Earlier I wrote a popular post referring to Direct Compost, this method was introduced to me from my grandmother when I was a kid. Many had never heard of it and my goal was to share a simpler way to compost instead of using traditional compost bins.
Since then her awesome idea has been implemented by gardeners everywhere and this style of composting has become a very helpful tool.
There were a lot of great questions since publishing that first article and it’s my hope with each reply I’ve been able to assist appropriately.
This led me to revisit the topic by breaking things down into very basic steps. I also wrote a printable for those who want this information in a easy to follow format. That printable can be found here and our growing inventory of helpful garden printables are listed here.
Direct Composting Welcomes the Worms
Direct Composting is an invitation to welcome worms to the garden. It’s always great to let nature work for you, don’t you agree?
How do the worms help? They eat food waste as a meal and when it passes through their system it becomes compost. This turns soil into a beautiful loam with a wonderful easy to work texture.
If you’re working with clay soil this may take 2 or 3 years to experience which makes it even more important to feed soil on a regular basis.
Soil needs to be fed before, during after each planting season. This is why I love direct composting, apply this method year-round and you will notice a huge improvement and the worms will never leave.
Using additional natural materials to amend soil is also good practice. Learn more here.
Food Waste and Direct Compost
Compost is a combination of all kitchen food waste, including chicken bones. Let me explain before you think I’ve completely gone mad. Food waste in our home mainly consists of fruit or vegetable pieces like potato peels, carrot shavings, banana peels, tea bags, coffee grounds, egg shells and the list goes on.
I also incorporate citrus peels because they add a nice scent and because they take a while to decompose I dig them a little deeper.
Chicken and fish bones carry calcium which is very good for the soil. The only difficulty is they also take longer to decompose so make sure to dig them deeper and cover up.
Dealing with Dogs, Predators and Rodents
A garden fence will keep most the dogs and predators out of your garden. This is why I incorporated a fence because my dogs love digging up my compost.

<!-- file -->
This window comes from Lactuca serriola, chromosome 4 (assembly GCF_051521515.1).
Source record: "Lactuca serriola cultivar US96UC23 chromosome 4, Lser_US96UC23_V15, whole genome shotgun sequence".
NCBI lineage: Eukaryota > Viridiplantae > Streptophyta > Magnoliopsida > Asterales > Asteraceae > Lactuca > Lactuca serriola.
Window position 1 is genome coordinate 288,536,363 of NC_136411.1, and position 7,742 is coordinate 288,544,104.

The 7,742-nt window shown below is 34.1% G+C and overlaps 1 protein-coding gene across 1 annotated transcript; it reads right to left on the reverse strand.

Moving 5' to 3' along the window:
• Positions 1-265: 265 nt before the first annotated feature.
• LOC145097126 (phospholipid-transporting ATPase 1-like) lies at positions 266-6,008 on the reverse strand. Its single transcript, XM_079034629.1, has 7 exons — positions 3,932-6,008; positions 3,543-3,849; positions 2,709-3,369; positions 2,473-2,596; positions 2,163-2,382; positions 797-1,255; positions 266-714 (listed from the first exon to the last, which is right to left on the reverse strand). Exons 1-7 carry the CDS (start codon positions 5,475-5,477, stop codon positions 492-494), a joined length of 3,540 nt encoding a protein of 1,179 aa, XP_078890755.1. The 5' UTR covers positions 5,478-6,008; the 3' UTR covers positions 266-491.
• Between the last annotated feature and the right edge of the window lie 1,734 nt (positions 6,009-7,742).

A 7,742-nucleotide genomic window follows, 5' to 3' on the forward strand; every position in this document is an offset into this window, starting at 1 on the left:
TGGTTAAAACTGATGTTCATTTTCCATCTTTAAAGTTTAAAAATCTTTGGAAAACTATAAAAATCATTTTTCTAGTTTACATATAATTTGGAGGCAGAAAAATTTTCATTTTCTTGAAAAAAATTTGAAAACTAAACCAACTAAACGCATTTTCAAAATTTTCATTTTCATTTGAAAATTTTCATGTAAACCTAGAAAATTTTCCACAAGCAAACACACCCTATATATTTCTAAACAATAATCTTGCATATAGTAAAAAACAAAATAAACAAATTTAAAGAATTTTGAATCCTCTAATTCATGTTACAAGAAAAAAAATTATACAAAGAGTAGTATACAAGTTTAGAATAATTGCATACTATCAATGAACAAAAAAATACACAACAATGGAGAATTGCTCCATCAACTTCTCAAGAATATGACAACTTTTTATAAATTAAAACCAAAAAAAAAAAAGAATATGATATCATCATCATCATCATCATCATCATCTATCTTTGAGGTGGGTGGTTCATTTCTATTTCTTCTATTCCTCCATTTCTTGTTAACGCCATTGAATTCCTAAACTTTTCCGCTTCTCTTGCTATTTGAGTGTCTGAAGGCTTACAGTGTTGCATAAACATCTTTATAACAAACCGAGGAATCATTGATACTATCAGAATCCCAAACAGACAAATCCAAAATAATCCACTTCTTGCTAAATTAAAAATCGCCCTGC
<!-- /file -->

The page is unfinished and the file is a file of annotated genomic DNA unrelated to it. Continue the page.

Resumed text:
During the winter I was presented with some type of rodent digging up waste. I never figured out what it was but decided to add a heavy stone on top of newly buried compost.
This worked like a charm so I’m guessing it was something small. Direct compost in my garden decomposes in about 2 weeks and because I’m adding compost weekly I just move that stone each time.
How Long to Decompose?
Our covered raised bed was a great source for keeping critters visiting to dig. This is one of my favorite projects because it solved additional common garden issues.
Decomposition really depends when you established your garden. As I mentioned in my original article it can be days if you already have active worm activity.
Expect anywhere from one – two weeks for common food waste to turn into compost and don’t be surprised when you dig the next hole if you uncover heavy worm activity.
Depending on how deprived the soil may be it could take longer than two weeks. once the worms show up they stick around and you’ll begin to notice the perks of gardening in a simplistic yet natural way.
Things like bones, egg shells, and thick peelings will always take longer.
When Do You Compost?
I direct compost year round in my vegetable and flower beds. This takes place in raised beds that are resting and growing.
I don’t grow my vegetables in tight spaces which makes this tip easy to implement. In conjunction with composting I also use animal fertilizer from our farm, mainly llama, chicken and sheep droppings.
Direct Composting isn’t a complicated system; it’s a matter of digging a hole, dumping your waste and covering it up. Now doesn’t that sound like a great way to add nutrients to your garden?